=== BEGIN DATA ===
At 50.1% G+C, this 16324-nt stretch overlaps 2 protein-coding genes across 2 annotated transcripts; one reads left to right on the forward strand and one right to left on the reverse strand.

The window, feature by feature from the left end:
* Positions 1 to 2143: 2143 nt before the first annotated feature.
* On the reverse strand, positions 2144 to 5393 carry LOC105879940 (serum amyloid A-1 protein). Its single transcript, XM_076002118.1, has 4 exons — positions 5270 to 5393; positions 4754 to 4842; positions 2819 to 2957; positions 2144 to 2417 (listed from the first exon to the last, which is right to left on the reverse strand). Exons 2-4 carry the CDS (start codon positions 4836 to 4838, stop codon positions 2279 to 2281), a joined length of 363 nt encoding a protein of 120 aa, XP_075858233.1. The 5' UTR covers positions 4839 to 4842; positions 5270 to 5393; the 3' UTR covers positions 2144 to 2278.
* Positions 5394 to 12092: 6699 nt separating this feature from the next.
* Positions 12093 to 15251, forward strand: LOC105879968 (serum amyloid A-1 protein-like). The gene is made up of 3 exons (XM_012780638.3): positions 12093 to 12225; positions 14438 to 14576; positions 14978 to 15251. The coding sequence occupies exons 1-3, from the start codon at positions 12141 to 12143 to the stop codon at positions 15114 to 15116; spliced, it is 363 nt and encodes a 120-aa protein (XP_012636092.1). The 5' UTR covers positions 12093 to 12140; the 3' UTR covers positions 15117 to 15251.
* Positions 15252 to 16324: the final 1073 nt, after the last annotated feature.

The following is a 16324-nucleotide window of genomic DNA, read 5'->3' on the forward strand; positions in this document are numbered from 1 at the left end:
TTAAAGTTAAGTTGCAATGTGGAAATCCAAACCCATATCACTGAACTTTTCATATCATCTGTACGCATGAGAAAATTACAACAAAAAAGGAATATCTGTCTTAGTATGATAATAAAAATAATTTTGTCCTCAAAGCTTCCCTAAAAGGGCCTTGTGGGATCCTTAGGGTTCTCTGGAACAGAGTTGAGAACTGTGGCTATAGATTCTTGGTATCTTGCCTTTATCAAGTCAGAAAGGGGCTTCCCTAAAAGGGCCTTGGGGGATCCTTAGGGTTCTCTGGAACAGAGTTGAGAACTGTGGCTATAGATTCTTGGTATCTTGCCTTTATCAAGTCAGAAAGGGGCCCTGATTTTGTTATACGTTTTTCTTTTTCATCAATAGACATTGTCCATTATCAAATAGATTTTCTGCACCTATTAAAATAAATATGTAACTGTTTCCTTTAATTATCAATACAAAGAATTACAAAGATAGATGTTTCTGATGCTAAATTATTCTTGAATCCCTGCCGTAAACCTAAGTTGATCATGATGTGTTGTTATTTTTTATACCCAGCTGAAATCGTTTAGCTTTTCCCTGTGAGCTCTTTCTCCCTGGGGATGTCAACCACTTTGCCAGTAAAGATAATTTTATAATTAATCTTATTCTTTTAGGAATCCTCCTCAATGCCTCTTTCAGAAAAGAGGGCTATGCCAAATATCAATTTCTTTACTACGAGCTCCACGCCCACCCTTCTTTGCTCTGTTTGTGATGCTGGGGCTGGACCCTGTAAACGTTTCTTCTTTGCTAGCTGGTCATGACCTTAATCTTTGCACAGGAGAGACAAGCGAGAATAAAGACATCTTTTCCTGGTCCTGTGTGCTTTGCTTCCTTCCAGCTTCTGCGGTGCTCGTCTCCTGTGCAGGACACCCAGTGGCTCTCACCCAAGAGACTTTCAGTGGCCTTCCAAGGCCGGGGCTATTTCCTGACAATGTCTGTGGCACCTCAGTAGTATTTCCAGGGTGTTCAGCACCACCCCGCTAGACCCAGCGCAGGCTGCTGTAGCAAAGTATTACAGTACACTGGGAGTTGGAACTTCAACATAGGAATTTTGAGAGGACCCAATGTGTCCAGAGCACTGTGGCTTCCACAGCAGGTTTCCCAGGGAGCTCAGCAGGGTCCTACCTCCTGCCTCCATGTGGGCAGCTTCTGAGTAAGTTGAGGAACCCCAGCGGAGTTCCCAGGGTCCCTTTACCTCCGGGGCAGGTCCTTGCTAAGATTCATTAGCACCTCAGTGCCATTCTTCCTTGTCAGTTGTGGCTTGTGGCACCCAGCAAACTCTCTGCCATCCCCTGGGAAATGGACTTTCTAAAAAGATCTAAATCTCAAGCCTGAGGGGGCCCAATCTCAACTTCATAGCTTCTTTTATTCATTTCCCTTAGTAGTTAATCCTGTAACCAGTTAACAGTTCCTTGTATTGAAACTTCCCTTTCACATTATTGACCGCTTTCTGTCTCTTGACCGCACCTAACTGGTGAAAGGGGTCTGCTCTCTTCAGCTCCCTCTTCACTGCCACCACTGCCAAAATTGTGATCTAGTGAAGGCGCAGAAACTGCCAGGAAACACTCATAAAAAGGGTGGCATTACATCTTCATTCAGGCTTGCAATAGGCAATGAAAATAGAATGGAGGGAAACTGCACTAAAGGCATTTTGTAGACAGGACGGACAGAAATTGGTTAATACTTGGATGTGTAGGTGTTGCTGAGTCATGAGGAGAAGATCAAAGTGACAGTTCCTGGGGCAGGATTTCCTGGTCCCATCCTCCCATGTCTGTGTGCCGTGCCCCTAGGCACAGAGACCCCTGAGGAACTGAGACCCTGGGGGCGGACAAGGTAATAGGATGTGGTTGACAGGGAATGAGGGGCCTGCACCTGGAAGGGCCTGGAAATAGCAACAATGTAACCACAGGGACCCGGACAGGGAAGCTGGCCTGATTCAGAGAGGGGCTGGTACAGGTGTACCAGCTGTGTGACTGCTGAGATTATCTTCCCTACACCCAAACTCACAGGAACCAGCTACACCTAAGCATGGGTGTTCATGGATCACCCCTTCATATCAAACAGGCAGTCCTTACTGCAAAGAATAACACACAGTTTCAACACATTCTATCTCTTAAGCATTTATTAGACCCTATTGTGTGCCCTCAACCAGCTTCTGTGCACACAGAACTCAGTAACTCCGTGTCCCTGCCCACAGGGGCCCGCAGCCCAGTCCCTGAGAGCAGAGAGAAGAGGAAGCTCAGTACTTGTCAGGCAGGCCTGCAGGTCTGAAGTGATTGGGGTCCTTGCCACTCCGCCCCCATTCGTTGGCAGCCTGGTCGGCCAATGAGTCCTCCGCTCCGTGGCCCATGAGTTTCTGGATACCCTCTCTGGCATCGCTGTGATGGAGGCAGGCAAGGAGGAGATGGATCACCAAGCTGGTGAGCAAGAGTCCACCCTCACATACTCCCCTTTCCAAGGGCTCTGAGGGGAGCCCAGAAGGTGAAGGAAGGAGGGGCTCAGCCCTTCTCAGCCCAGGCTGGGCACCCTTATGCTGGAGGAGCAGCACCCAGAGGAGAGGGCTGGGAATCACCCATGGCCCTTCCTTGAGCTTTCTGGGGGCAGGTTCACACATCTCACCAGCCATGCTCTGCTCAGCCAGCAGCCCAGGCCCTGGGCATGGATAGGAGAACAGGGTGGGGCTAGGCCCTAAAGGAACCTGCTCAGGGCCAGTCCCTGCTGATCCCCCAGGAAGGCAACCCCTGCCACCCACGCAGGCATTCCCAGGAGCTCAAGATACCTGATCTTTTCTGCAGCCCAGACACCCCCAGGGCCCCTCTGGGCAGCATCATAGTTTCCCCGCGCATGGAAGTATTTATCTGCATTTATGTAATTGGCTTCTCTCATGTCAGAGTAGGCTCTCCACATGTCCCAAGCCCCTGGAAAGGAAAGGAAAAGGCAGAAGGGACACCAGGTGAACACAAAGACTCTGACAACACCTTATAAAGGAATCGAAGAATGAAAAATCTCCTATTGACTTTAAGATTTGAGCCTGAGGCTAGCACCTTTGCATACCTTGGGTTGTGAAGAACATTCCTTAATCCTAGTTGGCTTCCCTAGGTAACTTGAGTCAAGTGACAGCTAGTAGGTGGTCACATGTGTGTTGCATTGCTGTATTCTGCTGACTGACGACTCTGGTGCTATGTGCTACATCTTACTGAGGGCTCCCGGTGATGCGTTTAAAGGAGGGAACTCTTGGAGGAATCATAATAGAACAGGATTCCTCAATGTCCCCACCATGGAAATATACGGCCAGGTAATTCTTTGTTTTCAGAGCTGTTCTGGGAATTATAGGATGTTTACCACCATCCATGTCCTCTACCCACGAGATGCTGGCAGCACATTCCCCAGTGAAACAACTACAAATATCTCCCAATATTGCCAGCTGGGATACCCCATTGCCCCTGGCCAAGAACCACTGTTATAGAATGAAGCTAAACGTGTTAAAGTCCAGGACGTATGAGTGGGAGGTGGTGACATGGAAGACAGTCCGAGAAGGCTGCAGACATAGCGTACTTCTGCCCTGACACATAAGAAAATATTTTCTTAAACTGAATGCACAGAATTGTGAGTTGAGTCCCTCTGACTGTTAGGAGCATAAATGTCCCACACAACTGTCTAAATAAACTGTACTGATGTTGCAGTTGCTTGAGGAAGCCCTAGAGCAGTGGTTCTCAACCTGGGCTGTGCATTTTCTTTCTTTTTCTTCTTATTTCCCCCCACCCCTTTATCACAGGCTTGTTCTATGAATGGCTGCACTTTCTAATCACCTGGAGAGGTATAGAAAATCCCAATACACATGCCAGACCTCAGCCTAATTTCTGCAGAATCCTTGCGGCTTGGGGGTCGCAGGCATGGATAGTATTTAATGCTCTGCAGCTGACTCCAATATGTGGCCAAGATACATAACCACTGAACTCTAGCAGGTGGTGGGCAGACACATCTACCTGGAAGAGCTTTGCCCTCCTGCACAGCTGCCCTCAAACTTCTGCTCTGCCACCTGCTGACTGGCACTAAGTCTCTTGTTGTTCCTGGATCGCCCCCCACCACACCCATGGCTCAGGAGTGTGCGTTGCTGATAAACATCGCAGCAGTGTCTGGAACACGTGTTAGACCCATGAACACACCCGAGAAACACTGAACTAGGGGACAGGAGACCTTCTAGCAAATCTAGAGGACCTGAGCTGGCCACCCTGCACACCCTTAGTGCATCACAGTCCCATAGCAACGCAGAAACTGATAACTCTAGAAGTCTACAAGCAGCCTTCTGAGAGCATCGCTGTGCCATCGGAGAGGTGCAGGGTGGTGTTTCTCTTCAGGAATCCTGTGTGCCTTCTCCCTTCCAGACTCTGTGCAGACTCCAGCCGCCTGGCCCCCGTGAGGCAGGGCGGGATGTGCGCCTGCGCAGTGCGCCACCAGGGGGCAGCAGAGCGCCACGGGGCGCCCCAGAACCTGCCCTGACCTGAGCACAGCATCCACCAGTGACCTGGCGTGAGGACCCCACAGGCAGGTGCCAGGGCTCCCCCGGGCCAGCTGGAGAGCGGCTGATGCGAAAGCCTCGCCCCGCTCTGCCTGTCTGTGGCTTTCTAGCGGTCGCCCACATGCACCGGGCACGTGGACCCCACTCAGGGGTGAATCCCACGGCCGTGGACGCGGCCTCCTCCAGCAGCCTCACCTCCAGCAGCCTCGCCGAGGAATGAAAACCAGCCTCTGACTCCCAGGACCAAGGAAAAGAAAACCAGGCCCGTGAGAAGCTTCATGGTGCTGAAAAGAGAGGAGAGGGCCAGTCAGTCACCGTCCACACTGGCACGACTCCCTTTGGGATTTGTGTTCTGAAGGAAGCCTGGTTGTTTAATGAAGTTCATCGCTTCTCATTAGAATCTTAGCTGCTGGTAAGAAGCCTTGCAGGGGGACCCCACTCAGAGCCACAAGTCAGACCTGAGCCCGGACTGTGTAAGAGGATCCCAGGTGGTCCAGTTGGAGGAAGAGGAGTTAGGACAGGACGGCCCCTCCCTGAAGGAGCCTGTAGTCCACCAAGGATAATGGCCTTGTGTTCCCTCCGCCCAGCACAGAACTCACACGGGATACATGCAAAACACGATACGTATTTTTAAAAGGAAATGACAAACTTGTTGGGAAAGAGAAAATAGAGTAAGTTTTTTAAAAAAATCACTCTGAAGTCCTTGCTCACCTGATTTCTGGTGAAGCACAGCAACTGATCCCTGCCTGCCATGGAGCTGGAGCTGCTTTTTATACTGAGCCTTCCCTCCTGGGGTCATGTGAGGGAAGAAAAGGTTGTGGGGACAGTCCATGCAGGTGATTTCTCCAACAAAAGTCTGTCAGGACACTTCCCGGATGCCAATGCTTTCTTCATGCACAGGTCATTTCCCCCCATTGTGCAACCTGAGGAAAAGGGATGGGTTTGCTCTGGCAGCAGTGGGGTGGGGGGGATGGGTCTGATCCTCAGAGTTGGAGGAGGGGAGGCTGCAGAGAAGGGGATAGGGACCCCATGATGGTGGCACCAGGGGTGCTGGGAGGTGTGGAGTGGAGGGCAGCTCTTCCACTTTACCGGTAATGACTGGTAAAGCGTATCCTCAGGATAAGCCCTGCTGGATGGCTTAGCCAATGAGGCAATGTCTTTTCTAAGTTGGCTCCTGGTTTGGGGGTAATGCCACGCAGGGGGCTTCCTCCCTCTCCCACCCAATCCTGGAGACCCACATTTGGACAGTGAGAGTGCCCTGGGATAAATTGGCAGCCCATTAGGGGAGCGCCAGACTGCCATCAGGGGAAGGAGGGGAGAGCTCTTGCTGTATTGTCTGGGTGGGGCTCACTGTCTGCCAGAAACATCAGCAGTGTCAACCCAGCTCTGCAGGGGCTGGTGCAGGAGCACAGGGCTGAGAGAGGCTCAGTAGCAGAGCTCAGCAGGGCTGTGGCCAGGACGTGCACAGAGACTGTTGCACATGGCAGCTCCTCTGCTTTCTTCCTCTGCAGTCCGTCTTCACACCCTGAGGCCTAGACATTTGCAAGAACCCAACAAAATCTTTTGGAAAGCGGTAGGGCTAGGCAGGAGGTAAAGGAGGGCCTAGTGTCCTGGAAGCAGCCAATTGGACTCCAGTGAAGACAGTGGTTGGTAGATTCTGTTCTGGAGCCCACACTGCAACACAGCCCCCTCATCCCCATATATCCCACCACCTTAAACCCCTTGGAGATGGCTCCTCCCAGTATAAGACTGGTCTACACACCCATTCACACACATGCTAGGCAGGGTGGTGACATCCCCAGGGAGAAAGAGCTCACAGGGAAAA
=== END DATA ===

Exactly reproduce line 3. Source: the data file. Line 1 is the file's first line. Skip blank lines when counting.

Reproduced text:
* Positions 1 to 2143: 2143 nt before the first annotated feature.